Saturday 12 October 2013

Siberian and Greenland geopotential height anomalies

Early last year I wrote a post on Eurasian snow cover, link, I've revisited this as part of my continuing attempt to explain the Greenland centred summer pattern.

I've blogged previously in a series of posts under the general title of Summer Daze about a new pattern of atmospheric circulation in the northern hemisphere post 2007. The pattern is most readily seen in the anomaly of sea level pressure (SLP) average for June, July and August (JJA) from 2007 to 2012.

Centred on the lower right quarter of the above image, the pattern consists of a central high pressure tendency over Greenland, surrounded by a halo of low pressure tendency. Globally the pattern's presence over the northern hemisphere is striking.

Late this summer I used gridded NCEP/NCAR SLP data for JJA to calculate the correlation with the above pattern for each summer month from 1979 to 2013.

This clearly shows the unique behaviour for 2007 to 2012 after 1979, although I have used a different method to look for the pattern in data going back to 1948, link, confirming its uniqueness since then in terms of 5 year averages. The pattern correlation above can be calculated using the JJA average pressure and is shown below, with red bars indicating the Arctic Oscillation (AO) Index.

The agreement between the AO Index and the summer pattern (correlation -0.816) is high, this is to be expected given that pressure over the Arctic Ocean is a key component in both indices.

I've previously written on the link between Eurasian snow cover and a high pressure in May over Siberia, here. The high pressure can be seen (upper left quarter) in the difference between average 500mb geopotential height (GPH) for 2007 to 2012 and the preceding thirty year period. I have been unable to update this to include 2013 due to the US Government (if indeed they have one in all but name) shutdown, but one year won't change the result much.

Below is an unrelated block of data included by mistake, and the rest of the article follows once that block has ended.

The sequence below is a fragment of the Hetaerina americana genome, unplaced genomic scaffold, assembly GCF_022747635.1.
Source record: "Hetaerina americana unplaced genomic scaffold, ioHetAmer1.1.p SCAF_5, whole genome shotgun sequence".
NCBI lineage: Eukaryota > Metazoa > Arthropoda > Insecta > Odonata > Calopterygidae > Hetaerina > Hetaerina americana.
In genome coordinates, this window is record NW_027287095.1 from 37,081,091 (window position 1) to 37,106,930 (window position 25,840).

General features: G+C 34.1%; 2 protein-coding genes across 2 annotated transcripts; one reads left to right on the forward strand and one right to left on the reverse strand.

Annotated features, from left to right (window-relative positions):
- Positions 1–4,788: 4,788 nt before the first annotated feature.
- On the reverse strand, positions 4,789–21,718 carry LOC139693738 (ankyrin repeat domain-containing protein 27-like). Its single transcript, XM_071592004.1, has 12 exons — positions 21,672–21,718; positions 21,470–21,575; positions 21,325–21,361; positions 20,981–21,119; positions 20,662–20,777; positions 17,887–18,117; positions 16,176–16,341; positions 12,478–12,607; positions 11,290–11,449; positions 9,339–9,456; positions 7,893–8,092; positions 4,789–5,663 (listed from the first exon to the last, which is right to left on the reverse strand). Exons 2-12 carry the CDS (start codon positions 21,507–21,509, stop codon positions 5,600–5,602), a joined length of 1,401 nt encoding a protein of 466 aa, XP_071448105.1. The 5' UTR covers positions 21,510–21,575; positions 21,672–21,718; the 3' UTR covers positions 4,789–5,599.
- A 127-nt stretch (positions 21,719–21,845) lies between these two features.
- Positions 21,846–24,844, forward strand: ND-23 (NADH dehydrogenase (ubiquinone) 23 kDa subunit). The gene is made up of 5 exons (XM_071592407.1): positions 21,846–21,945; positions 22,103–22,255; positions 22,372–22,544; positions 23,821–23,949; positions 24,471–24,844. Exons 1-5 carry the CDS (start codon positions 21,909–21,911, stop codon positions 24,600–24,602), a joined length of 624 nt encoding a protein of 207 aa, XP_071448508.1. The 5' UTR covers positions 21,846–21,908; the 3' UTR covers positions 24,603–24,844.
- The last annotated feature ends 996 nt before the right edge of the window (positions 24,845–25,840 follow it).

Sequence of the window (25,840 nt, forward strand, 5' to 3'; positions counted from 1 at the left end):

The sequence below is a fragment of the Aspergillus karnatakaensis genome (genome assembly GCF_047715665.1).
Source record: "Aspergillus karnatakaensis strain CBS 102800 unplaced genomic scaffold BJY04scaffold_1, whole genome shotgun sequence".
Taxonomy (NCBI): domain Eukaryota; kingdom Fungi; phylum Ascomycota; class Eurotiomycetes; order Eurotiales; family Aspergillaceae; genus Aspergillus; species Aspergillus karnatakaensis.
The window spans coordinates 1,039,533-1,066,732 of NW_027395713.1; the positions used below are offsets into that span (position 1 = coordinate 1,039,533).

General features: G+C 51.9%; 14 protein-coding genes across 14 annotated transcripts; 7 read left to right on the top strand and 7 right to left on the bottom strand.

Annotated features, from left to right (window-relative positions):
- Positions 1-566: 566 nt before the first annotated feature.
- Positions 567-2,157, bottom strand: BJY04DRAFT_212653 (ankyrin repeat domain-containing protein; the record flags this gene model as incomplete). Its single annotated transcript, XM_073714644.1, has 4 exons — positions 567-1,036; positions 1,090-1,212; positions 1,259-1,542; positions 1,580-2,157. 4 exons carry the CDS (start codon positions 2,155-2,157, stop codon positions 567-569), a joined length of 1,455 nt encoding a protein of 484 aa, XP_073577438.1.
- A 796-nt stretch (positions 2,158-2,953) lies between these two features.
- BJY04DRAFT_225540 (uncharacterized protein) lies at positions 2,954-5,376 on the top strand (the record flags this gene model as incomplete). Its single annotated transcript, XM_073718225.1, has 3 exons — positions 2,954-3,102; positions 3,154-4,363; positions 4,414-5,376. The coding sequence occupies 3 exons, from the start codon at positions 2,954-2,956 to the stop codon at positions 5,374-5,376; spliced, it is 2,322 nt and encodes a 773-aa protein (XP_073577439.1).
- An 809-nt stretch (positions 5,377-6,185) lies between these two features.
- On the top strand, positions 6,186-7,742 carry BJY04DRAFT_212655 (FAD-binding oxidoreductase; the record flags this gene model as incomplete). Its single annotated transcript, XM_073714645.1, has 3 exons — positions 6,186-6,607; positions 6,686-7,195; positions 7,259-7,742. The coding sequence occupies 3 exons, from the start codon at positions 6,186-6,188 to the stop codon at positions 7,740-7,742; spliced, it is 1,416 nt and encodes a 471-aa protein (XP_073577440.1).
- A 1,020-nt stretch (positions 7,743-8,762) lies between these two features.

For the May 2007 to 2013 minus 1977 to 2006 the temperature difference shows a warming over the region of the above GPH ridge (upper left quarter).

This is the region of warming that seems to be from early retreat of the snowline, and the warming seems to be driving the increase in GPH. Note that the warming and retreat of snowline is not likely to be a one way effect, more a positive feedback, whereby initially warmer temperatures lead to loss of snow which exposes darker surface and leads to more warming due to decreased albedo which in turn favours more snow loss.

GPH in a box within the region is seen to be increasing in recent years.

This is similar to GPH over the summer (JJA) for a grid box over Greenland.

However GPH has generally been increasing over the northern hemisphere, as shown in the graphic below calculated from NCEP/NCAR data.